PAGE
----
A controlled vocabulary uses a specific term for a number of synonyms. Once you find the correct term, you do not need to use synonyms in order to perform you search. An example of a source that uses a controlled vocabulary is the yellow pages of the telephone book. Car dealers might be listed under the term automobile dealers. A controlled vocabulary employs a thesaurus, which outlines which term should be used for a concept. For example, MEDLINE employs the MeSH thesaurus (Medical Subject Headings). The MeSH term for breast cancer is breast neoplasms. An article written about breast cancer will be indexed under the term breast neoplasms even if the phrase breast neoplasms is not used by the authors of the article.

A controlled vocabulary allows you more control in choosing search terms. Some techniques that you can use when searching with a controlled vocabulary are outlined below:

Hierarchical structure

  • An advantage to using a controlled vocabulary is the hierarchical nature of the thesaurus. For example, a search for Central Nervous System Diseases would include the term Encephalomyelitis. If I wanted information on central nervous system diseases, including encephalomyelitis, I could search on the broader term. If I wanted information only on encephalomyelitis, I could go directly to the more specific term.

Broader, Narrower and Related Terms

  • Most thesauri include broader terms (BT), narrower terms (NT), and terms that are used for other terms. In addition, sometimes other terms are suggested which might be related. For example, in MeSH, a broader term for Breast Neoplasms is the MeSH term Breast Diseases. A narrower term for Breast Neoplasms is Breast Neoplasms, Male.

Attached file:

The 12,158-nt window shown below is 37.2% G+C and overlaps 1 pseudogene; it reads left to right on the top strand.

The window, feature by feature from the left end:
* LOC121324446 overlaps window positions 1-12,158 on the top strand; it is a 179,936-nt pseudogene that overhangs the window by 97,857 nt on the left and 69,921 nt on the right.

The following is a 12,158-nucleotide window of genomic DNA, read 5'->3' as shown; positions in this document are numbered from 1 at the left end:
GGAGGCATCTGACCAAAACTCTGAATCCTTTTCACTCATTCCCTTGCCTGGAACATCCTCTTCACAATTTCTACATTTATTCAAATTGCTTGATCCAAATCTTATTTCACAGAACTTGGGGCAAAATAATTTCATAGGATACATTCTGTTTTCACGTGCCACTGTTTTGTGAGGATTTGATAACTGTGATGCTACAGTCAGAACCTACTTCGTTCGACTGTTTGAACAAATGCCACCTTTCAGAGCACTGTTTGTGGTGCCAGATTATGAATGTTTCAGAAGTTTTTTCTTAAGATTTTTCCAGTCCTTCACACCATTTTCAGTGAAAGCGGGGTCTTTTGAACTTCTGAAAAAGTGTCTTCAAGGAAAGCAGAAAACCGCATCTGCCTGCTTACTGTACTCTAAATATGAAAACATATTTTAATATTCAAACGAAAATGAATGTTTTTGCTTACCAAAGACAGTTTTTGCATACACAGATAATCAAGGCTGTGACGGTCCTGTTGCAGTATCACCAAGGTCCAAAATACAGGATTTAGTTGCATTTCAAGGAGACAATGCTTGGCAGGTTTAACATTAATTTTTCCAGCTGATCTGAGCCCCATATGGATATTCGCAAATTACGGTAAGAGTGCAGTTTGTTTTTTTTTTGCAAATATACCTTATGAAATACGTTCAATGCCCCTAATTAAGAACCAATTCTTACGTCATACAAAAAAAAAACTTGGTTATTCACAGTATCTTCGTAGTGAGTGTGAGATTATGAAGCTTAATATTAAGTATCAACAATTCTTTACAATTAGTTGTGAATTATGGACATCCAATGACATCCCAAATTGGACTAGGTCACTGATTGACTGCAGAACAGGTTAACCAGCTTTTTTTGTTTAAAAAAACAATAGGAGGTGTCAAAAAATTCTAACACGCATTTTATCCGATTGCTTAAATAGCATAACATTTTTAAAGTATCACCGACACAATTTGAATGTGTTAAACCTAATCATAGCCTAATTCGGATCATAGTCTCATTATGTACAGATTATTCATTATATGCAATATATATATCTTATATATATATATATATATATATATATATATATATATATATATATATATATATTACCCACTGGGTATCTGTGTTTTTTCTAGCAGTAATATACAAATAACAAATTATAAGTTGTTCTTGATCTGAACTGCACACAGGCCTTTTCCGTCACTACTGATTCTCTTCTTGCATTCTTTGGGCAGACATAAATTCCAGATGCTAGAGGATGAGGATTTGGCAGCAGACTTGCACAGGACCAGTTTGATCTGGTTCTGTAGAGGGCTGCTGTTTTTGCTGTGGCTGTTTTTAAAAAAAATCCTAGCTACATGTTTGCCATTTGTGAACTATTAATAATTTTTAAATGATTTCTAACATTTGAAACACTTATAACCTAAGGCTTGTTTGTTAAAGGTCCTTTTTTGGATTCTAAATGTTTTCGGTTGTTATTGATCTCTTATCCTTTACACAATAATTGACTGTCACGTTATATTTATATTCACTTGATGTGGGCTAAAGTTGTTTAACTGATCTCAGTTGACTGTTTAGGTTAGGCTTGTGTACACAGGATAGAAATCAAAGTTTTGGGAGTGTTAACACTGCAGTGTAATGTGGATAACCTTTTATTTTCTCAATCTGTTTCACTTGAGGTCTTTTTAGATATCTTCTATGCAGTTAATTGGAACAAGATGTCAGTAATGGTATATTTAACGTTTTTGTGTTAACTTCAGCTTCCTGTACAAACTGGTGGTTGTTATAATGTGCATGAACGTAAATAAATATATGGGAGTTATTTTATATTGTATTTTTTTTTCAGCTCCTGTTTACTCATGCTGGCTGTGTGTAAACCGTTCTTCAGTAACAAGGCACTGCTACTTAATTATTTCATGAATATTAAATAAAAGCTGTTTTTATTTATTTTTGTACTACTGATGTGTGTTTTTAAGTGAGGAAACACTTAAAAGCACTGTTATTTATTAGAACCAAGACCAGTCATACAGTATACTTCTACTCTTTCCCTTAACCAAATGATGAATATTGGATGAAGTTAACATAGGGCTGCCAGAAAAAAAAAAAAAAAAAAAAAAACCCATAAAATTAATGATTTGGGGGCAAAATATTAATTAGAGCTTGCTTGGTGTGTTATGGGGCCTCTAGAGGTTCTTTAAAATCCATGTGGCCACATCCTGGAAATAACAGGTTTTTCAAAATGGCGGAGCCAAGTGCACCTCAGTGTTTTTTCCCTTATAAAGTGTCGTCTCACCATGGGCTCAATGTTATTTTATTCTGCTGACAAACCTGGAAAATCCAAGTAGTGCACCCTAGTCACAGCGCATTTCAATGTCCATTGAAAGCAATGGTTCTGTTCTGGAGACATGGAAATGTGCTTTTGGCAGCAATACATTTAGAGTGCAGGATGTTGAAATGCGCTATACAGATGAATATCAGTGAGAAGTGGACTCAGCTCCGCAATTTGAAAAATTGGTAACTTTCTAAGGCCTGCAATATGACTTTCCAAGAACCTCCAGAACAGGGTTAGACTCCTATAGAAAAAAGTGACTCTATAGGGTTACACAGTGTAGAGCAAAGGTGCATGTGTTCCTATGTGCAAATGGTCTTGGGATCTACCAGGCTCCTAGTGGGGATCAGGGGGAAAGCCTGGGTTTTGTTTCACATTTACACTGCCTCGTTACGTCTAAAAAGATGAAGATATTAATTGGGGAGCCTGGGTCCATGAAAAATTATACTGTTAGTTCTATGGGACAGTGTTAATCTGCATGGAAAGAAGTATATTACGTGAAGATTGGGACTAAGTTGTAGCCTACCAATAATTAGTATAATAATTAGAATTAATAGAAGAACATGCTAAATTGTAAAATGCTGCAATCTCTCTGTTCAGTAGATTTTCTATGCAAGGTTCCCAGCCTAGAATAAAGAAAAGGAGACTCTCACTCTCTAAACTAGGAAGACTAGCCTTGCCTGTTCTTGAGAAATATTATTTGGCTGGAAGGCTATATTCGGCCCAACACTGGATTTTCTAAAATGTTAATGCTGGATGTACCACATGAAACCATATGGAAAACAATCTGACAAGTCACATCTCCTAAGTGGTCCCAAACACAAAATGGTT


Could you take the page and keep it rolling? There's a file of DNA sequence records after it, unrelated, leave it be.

• In addition, a list of terms are included that are all terms that are indexed under Breast Neoplasms they include: Breast Tumor, Tumor, Breast, Neoplasms, Breast, Tumors, Breast and Breast Cancer. The MeSH term Breast Neoplasms does not have any related terms suggested. For additional information on using MeSH, go to the NLM's MeSH Fact Sheet.

Major or Starred Terms

  • Another advantage of using a controlled vocabulary is the ability to designate one or more of your terms as major terms that designate that they are the major topics of the article, usually obtained from the title and/or statement of purpose.

Working Backwards

  • One of the advantages of a controlled vocabulary is that once you find an appropriate item, you can use its record to find other items indexed using the same terms. In the LRC’s catalog, subject terms are listed for each record with active links to those terms. Look in the LRC's online catalog for the book Case Studies in Nursing Ethics. Notice that one of the subject headings that appears at the bottom of the screen is Ethics, Nursing. If you would like to find more books on nursing ethics, click on the subject heading, Ethics, Nursing.

Examples of LRC databases that use a controlled vocabulary:

LRC's Basic Search Instruction Video

Rhonda Allard

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Rhonda J. Allard